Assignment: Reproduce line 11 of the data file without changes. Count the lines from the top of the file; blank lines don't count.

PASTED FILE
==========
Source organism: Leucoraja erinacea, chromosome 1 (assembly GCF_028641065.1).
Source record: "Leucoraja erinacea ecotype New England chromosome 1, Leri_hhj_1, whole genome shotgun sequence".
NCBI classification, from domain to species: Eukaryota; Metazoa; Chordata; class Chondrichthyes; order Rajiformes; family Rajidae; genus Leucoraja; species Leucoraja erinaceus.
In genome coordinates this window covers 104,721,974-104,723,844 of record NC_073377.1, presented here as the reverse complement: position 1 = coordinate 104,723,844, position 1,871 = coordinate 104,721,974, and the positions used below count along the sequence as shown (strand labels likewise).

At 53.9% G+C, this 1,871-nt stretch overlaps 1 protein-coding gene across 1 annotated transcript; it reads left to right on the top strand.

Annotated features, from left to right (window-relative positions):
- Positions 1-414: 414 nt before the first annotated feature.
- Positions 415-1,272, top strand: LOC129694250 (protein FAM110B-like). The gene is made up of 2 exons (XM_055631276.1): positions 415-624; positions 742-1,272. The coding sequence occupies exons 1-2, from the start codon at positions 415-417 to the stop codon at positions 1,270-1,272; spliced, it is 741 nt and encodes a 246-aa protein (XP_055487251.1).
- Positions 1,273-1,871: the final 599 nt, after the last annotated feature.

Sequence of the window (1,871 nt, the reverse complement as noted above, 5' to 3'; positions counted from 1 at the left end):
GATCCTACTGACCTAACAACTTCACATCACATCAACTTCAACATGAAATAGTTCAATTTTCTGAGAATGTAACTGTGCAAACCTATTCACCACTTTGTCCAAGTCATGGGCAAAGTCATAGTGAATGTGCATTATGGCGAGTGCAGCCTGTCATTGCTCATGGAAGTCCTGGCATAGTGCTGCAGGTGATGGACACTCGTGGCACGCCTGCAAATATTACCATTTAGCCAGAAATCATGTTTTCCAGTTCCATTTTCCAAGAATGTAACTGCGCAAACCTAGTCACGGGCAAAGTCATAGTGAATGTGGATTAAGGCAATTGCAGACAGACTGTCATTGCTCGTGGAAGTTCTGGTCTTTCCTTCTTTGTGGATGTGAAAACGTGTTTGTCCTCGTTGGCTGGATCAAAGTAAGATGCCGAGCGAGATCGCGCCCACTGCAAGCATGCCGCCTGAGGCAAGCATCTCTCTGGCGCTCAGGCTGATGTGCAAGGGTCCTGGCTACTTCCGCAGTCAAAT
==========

GATCCTACTGACCTAACAACTTCACATCACATCAACTTCAACATGAAATAGTTCAATTTTCTGAGAATGTAACTGTGCAAACCTATTCACCACTTTGTCCAAGTCATGGGCAAAGTCATAGTGAATGTGCATTATGGCGAGTGCAGCCTGTCATTGCTCATGGAAGTCCTGGCATAGTGCTGCAGGTGATGGACACTCGTGGCACGCCTGCAAATATTACCATTTAGCCAGAAATCATGTTTTCCAGTTCCATTTTCCAAGAATGTAACTGCGCAAACCTAGTCACGGGCAAAGTCATAGTGAATGTGGATTAAGGCAATTGCAGACAGACTGTCATTGCTCGTGGAAGTTCTGGTCTTTCCTTCTTTGTGGATGTGAAAACGTGTTTGTCCTCGTTGGCTGGATCAAAGTAAGATGCCGAGCGAGATCGCGCCCACTGCAAGCATGCCGCCTGAGGCAAGCATCTCTCTGGCGCTCAGGCTGATGTGCAAGGGTCCTGGCTACTTCCGCAGTCAAAT